Political Therapy Workshop

Sunday 30 April 2017, 11 am-5 pm

With Adèle Jacques

Preparing and feeding into the exhibition, the workshop of Political Therapy was created by Liz Magic Laser in collaboration with Adèle Jacques specifically for the period between the first and second round of France’s presidential elections.

The participants, guided by Adèle Jacques, who coached the actors of the video Primal Speech, are invited to bring to light the links between their political opinions and their personal experiences through a series of activities. These come from a range of therapeutic and meditational methods, notably from primal scream therapy, which include abreaction. By liberating the affect bound up with the memories of a traumatism that has been repressed until now, the process is designed to help the participants avert its pathogenic effects.

The workshop is meant to offer some of the experimental therapeutic techniques at work in the artist’s videos. Similar workshops have taken place in New York right before the presidential election last year at Brooklyn Academy of Music and in the U.K. right before article 50 was initiated at Grand Union in Birmingham. Next month workshops will also happen at Jupiter Artland Foundation in Scotland where participants will deal with debates surrounding Scottish independence.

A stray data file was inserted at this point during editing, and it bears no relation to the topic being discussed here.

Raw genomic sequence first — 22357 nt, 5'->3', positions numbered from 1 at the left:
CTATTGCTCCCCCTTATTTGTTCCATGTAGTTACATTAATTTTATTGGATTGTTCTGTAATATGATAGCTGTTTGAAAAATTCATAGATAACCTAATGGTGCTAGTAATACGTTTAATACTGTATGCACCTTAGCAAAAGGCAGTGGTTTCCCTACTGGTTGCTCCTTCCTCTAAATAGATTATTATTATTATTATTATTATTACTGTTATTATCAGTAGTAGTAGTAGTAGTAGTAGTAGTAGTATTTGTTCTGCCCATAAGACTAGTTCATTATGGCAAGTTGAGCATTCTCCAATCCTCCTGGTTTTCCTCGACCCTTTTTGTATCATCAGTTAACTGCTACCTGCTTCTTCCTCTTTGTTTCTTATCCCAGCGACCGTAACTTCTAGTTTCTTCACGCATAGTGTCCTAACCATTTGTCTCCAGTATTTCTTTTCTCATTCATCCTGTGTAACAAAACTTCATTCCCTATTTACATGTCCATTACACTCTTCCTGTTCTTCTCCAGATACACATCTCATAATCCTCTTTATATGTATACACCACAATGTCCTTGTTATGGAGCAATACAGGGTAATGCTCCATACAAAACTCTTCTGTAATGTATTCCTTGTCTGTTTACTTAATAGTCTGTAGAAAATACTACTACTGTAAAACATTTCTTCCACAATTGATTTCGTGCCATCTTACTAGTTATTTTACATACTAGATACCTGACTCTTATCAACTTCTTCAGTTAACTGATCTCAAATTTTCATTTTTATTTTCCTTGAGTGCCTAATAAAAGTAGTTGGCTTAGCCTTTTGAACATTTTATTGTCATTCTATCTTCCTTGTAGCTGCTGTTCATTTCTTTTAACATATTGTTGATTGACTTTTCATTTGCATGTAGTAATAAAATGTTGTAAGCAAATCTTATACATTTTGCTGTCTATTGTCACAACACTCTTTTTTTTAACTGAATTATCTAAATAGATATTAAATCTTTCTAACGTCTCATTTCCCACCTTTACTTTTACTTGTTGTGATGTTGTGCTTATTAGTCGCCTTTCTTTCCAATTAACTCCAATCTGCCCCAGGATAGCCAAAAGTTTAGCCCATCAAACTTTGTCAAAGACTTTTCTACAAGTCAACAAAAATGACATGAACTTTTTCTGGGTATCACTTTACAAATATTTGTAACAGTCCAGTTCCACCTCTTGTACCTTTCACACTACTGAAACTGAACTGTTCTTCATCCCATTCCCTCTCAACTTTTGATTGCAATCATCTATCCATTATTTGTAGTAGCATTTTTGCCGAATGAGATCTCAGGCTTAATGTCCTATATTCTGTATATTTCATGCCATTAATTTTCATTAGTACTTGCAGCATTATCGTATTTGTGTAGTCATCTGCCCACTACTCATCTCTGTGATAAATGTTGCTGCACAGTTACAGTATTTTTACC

Two sessions, two options:
11 am-1 pm, followed by a lunch
3 pm-5 pm, followed by a snack

Adèle Jacques is a French actor, musician, writer, translator and dialect coach. She has lived and worked in Paris, London, New-York and Los Angeles where she currently resides. In addition to her work on screen she has participated in a number of cross-cultural multimedia projects, often translating and acting in the pieces. Jacques' collaborations include a performance co-created with artist Noritoshi Hirakawa for PS1 MoMA, New York, and the Foundation Cartier, Paris, a photo essay with New-York photographer Willy Somma and a video called “Adèle” co-directed by artists Sanya Kantarovsky and Leigh Ledare in which she plays a disturbed version of herself. For the past few years, she’s extensively researched the myth of water and women, which brought her to collaborate and lead therapeutic group experiments such as “Dolas” in Los Angeles, a circle of women that's focused on enabling creative process.